Euro 2020 Day Eight: Slips, Wobbles and Slides

Sweden 1:0 Slovakia

St Petersburg

Euro 2020 Day Eight: Slips Wobbles and Slides.

The two sides seemed well matched from their first games - both had strong defences, were well organised and kept their shape, so a 0-0 draw seemed on the cards. The first half seemed to fulfill that prophecy as if both were happy with a draw, but as the game progressed it was clear the Swedes were showing more hunger and endeavour.

They had not scored at the Euros since the opening game of 2016 but broke that duck with Emil Forsberg's 77th minute penalty. Whilst the letter of the law demanded a spot kick, one felt for Slovakian goalkeeper Martin Dubravka, who did not move as the raiding Robin Quaison tapped the ball wide of him before colliding.

Dubravka made a handful of saves to keep out the Swedes, for whom Alexander Isak looked a cool customer once more. Slovakia regressed from their win over Poland and must look to take points from Spain in their final match.

Czech Republic 1:1 Croatia Glasgow

A little sprinkling of fans in the cavernous Hampden Park sat in stark contrast to the overflowing venues in Budapest and Copenhagen but the absentees missed an eventful central European clash.

Euro 2020 Day Eight

For the first 45 there was only one winner as the Czechs' expansive game and mass pressing kept the Croats far from their goal, smothering Luka Modric in the process. The Czechs sprayed passes around the Hampden turf in contrast to Croatia's short build-up down the middle, which was not working.

The Czech goal was VAR-enabled as the unseen team spotted a Dejan Lovren elbow on Patrik Schik nobody on the field did. From the spot, Schik notched his third of the tournament.

With the World Cup finalists staring elimination in the face, they came out roaring after the break and were level within two minutes courtesy of a typical Ivan Perisic strike, the Inter man making use of his power to cut in from the left before firing a rocket into the net. Croatia looked to grown a few inches and were passing faster too. Game on.

The introduction of Bruno Petkovic on the right gave the Croats a balance to Perisic and by the hour mark, the match was a high-octane encounter. Yet the eruption was brief. The Croats dominated but they failed to maintain the pace of the start of the second half and the match petered out into a mutually satisfying point.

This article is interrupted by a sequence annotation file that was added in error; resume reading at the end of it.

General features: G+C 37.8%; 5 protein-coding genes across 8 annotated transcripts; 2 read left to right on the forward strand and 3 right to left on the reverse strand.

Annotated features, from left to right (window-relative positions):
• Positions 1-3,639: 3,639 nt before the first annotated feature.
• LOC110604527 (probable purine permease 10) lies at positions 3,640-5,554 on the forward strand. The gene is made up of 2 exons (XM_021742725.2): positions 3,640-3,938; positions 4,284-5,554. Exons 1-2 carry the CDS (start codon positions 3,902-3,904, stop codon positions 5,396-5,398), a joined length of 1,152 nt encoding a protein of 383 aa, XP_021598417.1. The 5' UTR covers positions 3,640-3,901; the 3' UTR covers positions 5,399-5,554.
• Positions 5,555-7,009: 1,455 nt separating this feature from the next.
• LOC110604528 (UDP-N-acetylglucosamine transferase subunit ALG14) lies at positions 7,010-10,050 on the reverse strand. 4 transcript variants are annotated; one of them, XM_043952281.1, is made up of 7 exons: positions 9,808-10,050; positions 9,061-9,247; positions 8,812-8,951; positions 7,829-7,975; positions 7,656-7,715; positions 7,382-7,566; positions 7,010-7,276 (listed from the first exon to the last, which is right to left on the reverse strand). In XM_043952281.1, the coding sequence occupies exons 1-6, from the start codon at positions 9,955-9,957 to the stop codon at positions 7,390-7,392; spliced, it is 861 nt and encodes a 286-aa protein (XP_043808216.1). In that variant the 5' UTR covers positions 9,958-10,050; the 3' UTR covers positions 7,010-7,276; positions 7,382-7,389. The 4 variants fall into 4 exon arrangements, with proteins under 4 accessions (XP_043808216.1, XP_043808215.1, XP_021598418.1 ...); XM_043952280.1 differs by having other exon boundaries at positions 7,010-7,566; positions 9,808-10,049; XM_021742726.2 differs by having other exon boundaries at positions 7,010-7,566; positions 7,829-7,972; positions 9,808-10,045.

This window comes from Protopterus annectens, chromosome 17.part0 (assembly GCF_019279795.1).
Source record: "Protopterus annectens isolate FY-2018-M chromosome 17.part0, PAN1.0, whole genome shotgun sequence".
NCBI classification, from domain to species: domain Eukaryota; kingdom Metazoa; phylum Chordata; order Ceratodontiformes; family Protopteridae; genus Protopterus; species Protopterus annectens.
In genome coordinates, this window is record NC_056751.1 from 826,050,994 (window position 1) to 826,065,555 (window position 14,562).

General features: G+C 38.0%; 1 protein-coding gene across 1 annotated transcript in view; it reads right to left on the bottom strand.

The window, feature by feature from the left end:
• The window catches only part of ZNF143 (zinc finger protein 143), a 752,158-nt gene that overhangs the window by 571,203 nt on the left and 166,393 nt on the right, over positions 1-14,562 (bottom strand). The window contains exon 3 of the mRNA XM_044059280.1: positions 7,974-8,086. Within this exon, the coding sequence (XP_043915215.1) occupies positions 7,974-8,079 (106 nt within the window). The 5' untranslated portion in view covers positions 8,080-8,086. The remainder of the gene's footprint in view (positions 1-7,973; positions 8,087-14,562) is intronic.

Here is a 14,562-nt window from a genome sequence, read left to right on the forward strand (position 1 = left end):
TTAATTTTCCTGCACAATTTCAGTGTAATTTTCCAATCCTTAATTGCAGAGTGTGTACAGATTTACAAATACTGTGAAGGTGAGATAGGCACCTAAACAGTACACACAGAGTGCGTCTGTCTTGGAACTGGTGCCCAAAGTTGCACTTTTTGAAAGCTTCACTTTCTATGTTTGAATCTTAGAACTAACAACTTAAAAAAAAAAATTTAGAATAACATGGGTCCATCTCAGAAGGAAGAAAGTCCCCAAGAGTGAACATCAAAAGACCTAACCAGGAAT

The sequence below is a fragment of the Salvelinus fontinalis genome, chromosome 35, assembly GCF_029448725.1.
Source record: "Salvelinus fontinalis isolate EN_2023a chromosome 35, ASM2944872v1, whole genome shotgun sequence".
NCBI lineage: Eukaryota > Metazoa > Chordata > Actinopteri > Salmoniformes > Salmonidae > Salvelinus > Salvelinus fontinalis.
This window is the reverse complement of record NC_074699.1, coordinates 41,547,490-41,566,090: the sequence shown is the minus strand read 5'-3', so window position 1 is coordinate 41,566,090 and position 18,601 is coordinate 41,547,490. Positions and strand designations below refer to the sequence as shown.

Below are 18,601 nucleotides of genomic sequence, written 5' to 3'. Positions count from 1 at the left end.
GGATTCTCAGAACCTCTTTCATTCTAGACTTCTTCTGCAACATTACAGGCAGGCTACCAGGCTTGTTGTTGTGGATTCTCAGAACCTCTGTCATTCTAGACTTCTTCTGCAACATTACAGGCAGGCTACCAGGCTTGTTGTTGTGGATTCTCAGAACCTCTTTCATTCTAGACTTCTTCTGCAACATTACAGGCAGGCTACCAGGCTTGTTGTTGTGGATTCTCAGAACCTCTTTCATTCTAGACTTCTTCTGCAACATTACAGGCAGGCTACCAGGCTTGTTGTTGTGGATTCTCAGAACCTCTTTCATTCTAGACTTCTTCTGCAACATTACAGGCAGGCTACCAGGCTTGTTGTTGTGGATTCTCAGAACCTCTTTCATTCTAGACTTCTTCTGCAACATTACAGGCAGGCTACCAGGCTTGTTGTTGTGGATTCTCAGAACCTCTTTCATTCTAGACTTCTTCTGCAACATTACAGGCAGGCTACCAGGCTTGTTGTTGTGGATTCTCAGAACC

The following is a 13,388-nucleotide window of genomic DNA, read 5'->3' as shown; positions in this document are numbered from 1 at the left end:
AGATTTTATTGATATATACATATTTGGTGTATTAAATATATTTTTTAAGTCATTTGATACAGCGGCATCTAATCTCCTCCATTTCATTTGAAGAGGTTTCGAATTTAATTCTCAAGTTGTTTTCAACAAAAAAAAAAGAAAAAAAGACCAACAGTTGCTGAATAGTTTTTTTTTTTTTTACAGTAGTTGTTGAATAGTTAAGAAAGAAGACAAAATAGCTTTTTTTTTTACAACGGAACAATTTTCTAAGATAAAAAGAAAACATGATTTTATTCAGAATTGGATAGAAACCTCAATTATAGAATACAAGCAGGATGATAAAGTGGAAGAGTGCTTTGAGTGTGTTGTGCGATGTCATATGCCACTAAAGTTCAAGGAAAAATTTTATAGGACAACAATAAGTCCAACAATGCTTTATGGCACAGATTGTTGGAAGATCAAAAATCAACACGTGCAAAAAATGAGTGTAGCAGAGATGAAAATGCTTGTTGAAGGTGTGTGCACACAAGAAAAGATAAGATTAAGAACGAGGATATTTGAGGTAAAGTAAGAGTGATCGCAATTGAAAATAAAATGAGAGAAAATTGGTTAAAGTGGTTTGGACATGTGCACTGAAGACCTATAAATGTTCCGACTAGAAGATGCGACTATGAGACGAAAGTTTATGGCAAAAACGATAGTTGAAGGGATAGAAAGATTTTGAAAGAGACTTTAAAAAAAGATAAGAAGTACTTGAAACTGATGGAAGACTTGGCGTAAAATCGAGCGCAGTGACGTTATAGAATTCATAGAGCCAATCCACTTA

With four points from two games, the Czechs left the field happier, but Croatia will be confident of beating Scotland and qualifying too.

England and Scotland take the knee
England and Scotland take the knee

England 0:0 Scotland London

The UK media had built this up to be the biggest game in history; summer is the silly season after all. Unlike the nations' last clash in a finals, a burning hot day at Euro '96, today in London was a monsoon and Wembley was only 25% full.

The Tartan Army were in town in their thousands, reminding us of the carnival we have been missing with Scotland not qualifying for tournaments.

It rained heavily all day and night in Wembley, which does not help with the cultured passing game Gareth Southgate desires, but question marks against the otherwise teflon manager should still be raised. England did not dirty David Marshall's gloves beyond a Mason Mount effort and found it impossible to breach the Scots' rugged defence. 

Perhaps the hype got to England's young guns, who began without gusto and rarely upped the ante, unlike their visitors, who rose to the occasion and played with intensity. Scotland came away the happier having won their first point and stopped the Auld Enemy, but had a let-off in the first half when they let John Stones soar unmarked to meet a corner and hit the post. 

England need to raise their spirits. Harry Kane, the 2018 World Cup golden boot winner, looked jaded and lost while Marcus Rashford was anonymous after coming on. Jack Grealish did better on his belated debut in tournament football but Scotland's near misses from Stephen O'Donnell and Lyndon Dykes were the best scoring attempts of the night, along with Stones' header.

England v Scotland

The world's oldest international fixture dates from 1872, but the injury time melee in the box was more like the medieval village game from which football sprang. British Isles sides tend not to serve up haute cuisine when they meet each other in competition.

Scotland go north happy with their work but have still to score and must now win against Croatia, while England should ease into the next round, where sterner tests await.

Scotland line up
Scotland line up © Ross Clegg

England line up
England line up © Ross Clegg

(c) Sean O'Conor & Soccerphile

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